Often, Indian cinema, especially Bollywood, has been accused of being a “copy paste factory”, churning out remakes after remakes from various nations. While it is true that Indian films have often drawn inspiration from global narratives, it is fascinating to see how the tables have turned, with Hollywood and other international industries taking cues from the vibrant world of Indian cinema.
Just as Bollywood has been a significant force in the global film industry, Hollywood and other international industries have recognized the immense potential and appeal of Indian stories, leading to several remakes and adaptations.
Drishyam goes global
One such example of an Indian film that garnered tremendous success both nationally and internationally, inspiring numerous adaptations, is “Drishyam.” Directed by Jeethu Joseph, the original Malayalam film, released in 2013, captivated audiences with its gripping storyline and brilliant performances. The film follows the story of a common man who uses his wits to protect his family from a grave crime they inadvertently become entangled in.
The success of “Drishyam” resonated beyond Indian borders, as the film was remade in several languages, including Hindi, Tamil, Telugu, and Kannada. The Hindi version, starring Ajay Devgn and directed by Nishikant Kamat, was a massive hit, earning critical acclaim and commercial success. Its success paved the way for the film to be remade in languages such as Sinhala, Chinese, and even in South Korea as “Montage,” showcasing the global appeal of the story and its universal themes.
It is not just Indian films that have been remade, but Indian narratives and themes have also found their way into Hollywood and other international productions. One notable example of an Indian film that successfully made its mark in Hollywood is “Slumdog Millionaire”. Directed by Danny Boyle, this critically acclaimed film took inspiration from Indian cinema’s gritty realism and vibrant street culture.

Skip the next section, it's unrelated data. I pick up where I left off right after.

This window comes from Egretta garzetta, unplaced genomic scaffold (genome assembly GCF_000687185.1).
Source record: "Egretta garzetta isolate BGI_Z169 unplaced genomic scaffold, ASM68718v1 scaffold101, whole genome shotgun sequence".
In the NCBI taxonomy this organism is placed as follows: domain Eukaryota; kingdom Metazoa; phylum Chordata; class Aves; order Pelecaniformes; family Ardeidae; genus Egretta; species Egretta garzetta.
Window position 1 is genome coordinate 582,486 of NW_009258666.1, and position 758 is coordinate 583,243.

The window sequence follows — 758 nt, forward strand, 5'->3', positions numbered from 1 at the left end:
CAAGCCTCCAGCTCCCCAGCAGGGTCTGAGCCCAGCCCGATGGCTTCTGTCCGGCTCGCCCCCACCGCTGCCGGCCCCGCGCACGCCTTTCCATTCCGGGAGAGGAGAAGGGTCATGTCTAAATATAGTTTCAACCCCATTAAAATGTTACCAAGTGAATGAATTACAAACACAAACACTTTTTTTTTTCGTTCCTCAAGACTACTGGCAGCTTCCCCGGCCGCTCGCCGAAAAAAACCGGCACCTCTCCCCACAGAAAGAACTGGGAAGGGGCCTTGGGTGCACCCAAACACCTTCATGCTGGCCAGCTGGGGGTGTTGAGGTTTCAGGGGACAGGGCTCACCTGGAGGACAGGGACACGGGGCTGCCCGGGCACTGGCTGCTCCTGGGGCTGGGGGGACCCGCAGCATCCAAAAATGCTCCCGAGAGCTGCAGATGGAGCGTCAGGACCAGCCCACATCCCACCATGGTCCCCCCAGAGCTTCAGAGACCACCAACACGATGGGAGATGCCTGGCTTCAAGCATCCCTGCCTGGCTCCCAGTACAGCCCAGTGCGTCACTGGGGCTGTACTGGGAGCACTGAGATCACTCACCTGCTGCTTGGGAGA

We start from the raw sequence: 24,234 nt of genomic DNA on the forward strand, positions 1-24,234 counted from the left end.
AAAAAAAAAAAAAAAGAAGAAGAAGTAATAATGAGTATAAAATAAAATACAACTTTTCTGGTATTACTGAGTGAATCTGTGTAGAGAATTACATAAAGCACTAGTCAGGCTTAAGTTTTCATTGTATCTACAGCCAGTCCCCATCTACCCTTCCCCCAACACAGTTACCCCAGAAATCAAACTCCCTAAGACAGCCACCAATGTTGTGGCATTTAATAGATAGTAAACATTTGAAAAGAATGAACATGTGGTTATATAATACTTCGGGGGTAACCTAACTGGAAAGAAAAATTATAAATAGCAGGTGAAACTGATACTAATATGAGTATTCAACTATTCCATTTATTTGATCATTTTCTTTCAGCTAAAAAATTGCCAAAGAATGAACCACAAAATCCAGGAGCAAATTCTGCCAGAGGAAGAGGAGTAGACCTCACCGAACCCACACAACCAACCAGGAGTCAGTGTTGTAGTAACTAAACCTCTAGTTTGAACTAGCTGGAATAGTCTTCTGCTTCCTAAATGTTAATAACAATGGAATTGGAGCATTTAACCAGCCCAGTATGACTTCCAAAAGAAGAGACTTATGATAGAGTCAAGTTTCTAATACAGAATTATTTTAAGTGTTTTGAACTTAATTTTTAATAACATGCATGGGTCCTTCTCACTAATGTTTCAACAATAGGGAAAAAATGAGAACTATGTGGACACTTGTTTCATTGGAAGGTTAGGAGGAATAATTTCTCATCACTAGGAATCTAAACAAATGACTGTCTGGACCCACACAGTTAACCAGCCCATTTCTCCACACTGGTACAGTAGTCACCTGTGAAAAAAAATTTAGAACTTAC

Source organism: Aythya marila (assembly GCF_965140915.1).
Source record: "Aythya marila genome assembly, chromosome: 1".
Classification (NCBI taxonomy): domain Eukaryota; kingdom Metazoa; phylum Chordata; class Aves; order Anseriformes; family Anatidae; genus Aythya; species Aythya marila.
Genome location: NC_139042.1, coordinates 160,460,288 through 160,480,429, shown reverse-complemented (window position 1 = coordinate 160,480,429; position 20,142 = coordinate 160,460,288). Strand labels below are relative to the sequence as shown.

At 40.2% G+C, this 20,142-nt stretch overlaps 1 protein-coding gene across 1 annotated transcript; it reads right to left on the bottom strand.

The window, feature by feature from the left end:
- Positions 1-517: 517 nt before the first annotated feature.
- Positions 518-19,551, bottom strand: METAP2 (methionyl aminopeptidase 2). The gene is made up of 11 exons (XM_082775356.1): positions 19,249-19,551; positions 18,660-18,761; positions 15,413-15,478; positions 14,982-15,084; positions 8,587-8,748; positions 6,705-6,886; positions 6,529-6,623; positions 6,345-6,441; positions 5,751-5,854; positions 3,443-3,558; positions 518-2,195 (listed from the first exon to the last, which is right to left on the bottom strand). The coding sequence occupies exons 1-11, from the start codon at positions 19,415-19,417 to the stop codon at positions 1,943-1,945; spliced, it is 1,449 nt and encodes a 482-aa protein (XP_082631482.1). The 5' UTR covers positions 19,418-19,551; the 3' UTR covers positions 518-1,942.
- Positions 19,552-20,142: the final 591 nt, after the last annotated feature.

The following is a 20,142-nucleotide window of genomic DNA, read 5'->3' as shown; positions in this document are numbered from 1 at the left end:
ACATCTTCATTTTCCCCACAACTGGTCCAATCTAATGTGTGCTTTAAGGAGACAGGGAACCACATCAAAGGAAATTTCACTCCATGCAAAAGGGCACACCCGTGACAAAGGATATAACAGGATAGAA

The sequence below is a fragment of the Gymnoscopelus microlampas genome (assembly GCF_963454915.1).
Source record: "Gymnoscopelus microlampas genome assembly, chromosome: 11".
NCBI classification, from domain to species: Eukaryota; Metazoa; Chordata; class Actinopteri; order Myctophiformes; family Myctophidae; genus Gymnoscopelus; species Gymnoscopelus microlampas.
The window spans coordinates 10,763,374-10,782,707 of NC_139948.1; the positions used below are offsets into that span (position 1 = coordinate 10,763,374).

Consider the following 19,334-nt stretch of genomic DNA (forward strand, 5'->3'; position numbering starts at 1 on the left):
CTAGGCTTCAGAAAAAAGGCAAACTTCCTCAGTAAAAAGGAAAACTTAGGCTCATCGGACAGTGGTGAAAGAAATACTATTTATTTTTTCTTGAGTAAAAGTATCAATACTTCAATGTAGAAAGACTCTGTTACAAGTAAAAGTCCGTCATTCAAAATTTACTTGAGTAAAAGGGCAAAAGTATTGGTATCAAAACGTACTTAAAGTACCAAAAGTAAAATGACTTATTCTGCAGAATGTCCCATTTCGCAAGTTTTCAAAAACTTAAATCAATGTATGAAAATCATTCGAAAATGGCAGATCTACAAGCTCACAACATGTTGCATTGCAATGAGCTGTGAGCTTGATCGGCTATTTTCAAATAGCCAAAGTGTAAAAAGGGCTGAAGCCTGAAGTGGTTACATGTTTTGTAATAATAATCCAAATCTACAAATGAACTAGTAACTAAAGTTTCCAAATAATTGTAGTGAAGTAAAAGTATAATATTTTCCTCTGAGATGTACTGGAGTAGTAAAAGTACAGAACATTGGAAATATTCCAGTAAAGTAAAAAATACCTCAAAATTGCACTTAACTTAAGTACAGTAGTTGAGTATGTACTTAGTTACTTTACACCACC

Hollywood too is inspired by Bollywood
Set in the bustling city of Mumbai, “Slumdog Millionaire” tells the story of a young man’s journey from the slums to the hot seat of a television game show. Taking themes from various Indian films, including “Salaam Bombay” and “Black Friday”, the movie, with its universal themes of love, hope, and destiny, the film captivated audiences worldwide and went on to win eight Academy Awards, including Best Picture. Films like “The Lunchbox” and “A Wednesday!” have been optioned for remakes, showcasing the cross-cultural appeal of Indian narratives, and we haven’t even begun on films like “Leap Year” and “Pearl Harbor” yet, which were heavily inspired, if not directly remade, by “Jab we Met” and “Sangam” respectively.
The cross-pollination of ideas and storytelling techniques between Indian cinema and international industries is an exciting development that further enriches the global film landscape. It highlights the universality of emotions and narratives and fosters a deeper understanding and appreciation of different cultures.
As Indian cinema continues to evolve and expand its reach, it is heartening to witness the reciprocal relationship between Indian and international films. The rich diversity of Indian cinema, with its myriad of languages, regional industries, and captivating narratives, has captivated audiences worldwide. At the same time, global audiences have recognized the cultural and artistic wealth of Indian cinema, leading to remakes, adaptations, and collaborations that celebrate the spirit of storytelling.
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